Skip to: Content
Skip to: Site Navigation
Skip to: Search


Energy Voices: Insights on the future of fuel and power

Exxon: US energy production surge to continue

The energy production revival in the United States will continue into the far future, according to a report released this week by fuel giant Exxon.

By CER News DeskGuest blogger / December 14, 2012

A view of the Exxon Mobil refinery in Baytown, Texas in this September 2008 file photo. Besides becoming a net exporter for the first time in its history, the United States will also gradually shift from the use of coal to generate energy, to natural gas, according to Consumer Energy Report.

Jessica Rinaldi/Reuters/File

Enlarge

A new report released this week by fuel giant Exxon says the energy production revival in the United States will continue into the far future, confirming the U.S. Energy Information Administration’s (EIA) prediction that the country will become a new exporter of energy by 2025.

Skip to next paragraph

Our mission is to provide clear, objective information about the important energy issues facing the world, address and correct misconceptions, and to actively engage readers and exchange ideas. For more great energy coverage, visit Energy Trends Insider.

Recent posts

The annual long-term energy report outlines Exxon’s view of the surging American energy sector, taking into account new production in both the U.S. and Canada, along with increased energy efficiency and expanded distribution networks, in determining the country’s energetic future, with the report also noting that generally flat demand around the developed world is expected over the next 10-15 years. (Read More: U.S. Energy Production to Hit Record Highs)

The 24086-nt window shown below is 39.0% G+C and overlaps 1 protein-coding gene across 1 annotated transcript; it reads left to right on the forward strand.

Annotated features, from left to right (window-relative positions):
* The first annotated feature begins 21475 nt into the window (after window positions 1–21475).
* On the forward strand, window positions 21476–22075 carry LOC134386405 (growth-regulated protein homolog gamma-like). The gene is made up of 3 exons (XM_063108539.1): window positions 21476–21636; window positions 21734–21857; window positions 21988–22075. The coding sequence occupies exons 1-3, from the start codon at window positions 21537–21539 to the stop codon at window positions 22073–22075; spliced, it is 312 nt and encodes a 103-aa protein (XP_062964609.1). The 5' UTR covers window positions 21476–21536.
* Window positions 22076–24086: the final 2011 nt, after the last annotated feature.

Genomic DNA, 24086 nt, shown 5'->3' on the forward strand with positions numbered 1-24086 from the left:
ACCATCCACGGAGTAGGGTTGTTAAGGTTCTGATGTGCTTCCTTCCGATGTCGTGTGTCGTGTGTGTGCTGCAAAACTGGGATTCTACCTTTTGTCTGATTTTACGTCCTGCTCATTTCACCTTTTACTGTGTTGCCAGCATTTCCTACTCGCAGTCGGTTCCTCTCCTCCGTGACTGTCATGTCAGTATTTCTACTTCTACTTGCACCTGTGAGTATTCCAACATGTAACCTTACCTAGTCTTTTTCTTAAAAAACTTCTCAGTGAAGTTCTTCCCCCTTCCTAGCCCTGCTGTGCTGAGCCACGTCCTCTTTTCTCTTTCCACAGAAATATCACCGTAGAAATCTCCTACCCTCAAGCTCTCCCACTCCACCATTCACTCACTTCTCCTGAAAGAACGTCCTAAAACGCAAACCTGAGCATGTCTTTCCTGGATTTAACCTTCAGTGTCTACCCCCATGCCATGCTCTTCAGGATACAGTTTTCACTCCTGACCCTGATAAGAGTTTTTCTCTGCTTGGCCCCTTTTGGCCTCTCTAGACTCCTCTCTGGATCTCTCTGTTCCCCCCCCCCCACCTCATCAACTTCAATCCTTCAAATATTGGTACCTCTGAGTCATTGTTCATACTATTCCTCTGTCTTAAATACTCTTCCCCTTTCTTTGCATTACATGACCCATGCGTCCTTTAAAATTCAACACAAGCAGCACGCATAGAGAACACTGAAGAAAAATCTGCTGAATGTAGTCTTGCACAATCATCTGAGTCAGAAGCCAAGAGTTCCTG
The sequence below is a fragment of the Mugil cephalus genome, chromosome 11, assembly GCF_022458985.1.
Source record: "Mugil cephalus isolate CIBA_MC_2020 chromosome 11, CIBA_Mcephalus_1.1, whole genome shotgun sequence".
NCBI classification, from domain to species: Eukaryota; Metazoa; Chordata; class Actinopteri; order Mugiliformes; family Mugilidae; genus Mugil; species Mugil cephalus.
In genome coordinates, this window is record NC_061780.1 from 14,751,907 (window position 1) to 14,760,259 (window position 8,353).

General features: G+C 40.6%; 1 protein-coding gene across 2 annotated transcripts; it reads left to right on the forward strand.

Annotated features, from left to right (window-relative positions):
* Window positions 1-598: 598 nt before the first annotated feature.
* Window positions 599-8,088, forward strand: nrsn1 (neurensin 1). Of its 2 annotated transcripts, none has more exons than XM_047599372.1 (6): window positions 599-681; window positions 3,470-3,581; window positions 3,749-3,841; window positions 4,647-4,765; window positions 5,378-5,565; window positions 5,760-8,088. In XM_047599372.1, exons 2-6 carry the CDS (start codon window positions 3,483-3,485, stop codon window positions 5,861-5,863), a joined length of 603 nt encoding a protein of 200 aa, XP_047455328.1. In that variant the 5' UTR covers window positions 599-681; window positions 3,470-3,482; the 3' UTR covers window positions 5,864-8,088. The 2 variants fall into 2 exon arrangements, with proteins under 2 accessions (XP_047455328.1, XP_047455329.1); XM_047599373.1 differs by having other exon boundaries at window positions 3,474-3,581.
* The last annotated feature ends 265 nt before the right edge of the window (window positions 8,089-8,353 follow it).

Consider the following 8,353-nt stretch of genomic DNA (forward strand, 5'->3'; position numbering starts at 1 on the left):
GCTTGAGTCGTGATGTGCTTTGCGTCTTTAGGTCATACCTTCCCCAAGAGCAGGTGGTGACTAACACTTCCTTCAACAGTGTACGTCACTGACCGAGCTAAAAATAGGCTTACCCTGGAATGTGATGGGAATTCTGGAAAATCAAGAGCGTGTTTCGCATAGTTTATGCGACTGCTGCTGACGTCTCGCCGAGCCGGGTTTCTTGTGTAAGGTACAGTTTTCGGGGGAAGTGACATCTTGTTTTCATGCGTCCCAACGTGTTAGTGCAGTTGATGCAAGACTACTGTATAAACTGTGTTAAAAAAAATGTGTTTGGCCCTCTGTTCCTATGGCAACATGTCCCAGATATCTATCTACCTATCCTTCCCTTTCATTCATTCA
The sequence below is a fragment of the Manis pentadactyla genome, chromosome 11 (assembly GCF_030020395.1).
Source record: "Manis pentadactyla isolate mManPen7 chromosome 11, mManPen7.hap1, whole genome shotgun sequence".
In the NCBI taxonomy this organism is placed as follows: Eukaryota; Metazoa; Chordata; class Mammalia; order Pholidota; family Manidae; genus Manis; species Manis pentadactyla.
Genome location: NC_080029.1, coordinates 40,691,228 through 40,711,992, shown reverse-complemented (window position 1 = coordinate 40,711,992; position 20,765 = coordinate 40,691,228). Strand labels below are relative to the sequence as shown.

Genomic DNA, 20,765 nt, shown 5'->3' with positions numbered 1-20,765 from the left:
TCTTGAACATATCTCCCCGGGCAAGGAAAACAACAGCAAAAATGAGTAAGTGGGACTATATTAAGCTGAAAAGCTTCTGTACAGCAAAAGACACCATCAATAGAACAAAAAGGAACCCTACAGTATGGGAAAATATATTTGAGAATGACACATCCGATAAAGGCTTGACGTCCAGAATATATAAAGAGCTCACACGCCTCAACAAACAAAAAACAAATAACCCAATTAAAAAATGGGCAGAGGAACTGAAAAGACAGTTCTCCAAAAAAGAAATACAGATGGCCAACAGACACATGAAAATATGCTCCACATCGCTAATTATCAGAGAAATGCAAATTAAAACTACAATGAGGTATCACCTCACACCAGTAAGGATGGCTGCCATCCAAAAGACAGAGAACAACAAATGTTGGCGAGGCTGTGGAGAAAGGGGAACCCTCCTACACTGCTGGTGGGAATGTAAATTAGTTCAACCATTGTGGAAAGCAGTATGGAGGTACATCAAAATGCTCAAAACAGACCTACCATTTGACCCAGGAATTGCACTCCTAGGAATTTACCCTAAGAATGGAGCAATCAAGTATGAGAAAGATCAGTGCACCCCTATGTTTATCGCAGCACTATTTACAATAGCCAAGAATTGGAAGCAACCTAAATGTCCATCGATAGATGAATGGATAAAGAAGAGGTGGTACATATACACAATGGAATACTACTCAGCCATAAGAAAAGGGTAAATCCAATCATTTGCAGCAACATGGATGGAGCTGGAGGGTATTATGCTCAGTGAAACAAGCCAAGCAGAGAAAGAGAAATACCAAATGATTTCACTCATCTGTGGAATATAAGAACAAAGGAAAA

“This competitive energy supply provides a strong foundation for increased economic output in the U.S., opening up many new and valuable opportunities in many regions and sectors of the U.S. economy,” said William Colton, Exxon Mobil’s vice president of corporate planning. “This includes not only the energy sector, but also chemicals, steel and manufacturing.” 

Outside of the developed world is a different story, with global demand still expected to increase up to 35 percent by 2040 on the backs of economically burgeoning nations like China and India, leaving net exporting regions with energy-hungry buyers, even as efficiency rises in Canada, the United States, the European Union, and other developed areas. (Read More: How Much Oil Does the World Produce?

Besides becoming a net exporter for the first time in its history, the United States will also gradually shift from the use of coal to generate energy, to natural gas, with the latter predicted to overtake the former in popularity, allowing natural gas to become the country’s second most used fuel, ranking behind oil.

Despite the sunny forecast, none of these factors will relegate the U.S. to the status of being truly energy independent, as the country will still rely heavily on imports of Canadian oil for the foreseeable future.

Source: Exxon Report Says U.S. Energy Production Surge to Continue

The Christian Science Monitor has assembled a diverse group of the best energy bloggers out there. Our guest bloggers are not employed or directed by the Monitor and the views expressed are the bloggers' own, as is responsibility for the content of their blogs. To contact us about a blogger, click here. To add or view a comment on a guest blog, please go to the blogger's own site by clicking on the link in the blog description box above.

  • Weekly review of global news and ideas
  • Balanced, insightful and trustworthy
  • Subscribe in print or digital

Special Offer

 

Doing Good

 

What happens when ordinary people decide to pay it forward? Extraordinary change...

Danny Bent poses at the starting line of the Boston Marathon in Hopkinton, Mass.

After the Boston Marathon bombings, Danny Bent took on a cross-country challenge

The athlete-adventurer co-founded a relay run called One Run for Boston that started in Los Angeles and ended at the marathon finish line to raise funds for victims.

 
 
Become a fan! Follow us! Google+ YouTube See our feeds!